Our latest exhibition opens
Kura Pounamu: Our treasured stone opened on 24 August following a moving dawn ceremony. The over 200 pounamu taonga featured in the exhibition plus visiting guests were welcomed to Nelson Provincial Museum by mana whenua iwi, with the playing of taonga puoro as well as karanga, karakia, mihi and waiata.
The Museum was honoured to host key members of Te Papa - who present the exhibition alongside Ngāi Tahu - including Te Papa's Senior Curator, Dougal Austin, and Kaihautū (Māori Co-Leader). Arapata Hakiwai, as well as Mayor Rachel Reese, representatives of local iwi, Māori artists and many of the local community who came to support the opening.
Nelson Provincial Museum staff were enthralled to hear insider stories about the collection as they worked alongside the Te Papa install team for the many hours required to check and recheck every piece and carefully lay out the displays prior to Opening. Ten years in the making, the exhibition was first displayed at Te Papa following on from the highly successful Ngāi Tahu iwi exhibition featuring a range of Māori art. “We had a window between exhibitions and felt that it would be good to focus on just pounamu at that time” explains exhibition curator Dougal Austin. The team wanted to work with Ngāi Tahu on this, in recognition of their strong connection to pounamu. “Six of the seven pounamu sources are within the Ngāi Tahu rohe” says Dougal, “the seventh being the Nelson Tasman region… isn’t it appropriate that the collection should make its way here now?”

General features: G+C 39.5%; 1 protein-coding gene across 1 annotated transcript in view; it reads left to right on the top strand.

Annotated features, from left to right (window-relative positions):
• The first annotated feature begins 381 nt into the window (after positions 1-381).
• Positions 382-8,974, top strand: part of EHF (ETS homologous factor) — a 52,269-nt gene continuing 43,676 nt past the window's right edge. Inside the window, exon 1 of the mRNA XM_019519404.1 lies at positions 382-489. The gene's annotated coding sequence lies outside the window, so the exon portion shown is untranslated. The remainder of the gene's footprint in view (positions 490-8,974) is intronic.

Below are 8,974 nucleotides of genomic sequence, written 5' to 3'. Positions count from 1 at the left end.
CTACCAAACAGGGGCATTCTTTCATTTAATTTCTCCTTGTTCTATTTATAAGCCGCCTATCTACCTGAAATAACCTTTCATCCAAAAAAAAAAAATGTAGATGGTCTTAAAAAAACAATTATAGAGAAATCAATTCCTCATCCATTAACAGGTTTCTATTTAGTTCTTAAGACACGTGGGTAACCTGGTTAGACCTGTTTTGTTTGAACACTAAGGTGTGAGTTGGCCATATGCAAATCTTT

The exhibition has certainly travelled. Its first tour encompassed five locations across China, where its association with jade made it a popular feature, giving locals there a chance to touch large greenstone boulders – which for them would usually be culturally restricted. “Te Hurika is probably one of my favourite pieces” says Dougal of the exhibition’s largest (170kg) touchstone, of which he was personally involved in sourcing. “That, and the takarangi [double] spiral of around 80 hei tiki. We tried so many different patterns for that!” A spell in Paris attracted 113,000 visitors over a period of just four months, while a recent showing in Canterbury Museum reconnected the collection with Te Waipounamu (New Zealand’s South Island). “I never would have imagined that ten years on it would still be going,” exclaims Dougal, “and it’s not over yet!”
But, for Nelson it will be over all-too-soon. The exhibition is open for just three months, closing on Sunday, 24 November, and visitors are encouraged to come early as its likely you'll want to reconnect with it time and time again. Find out more about the exhibition here.
An exhibition presented by the Museum of New Zealand Te Papa Tongarewa and Te Rūnanga o Ngāi Tahu
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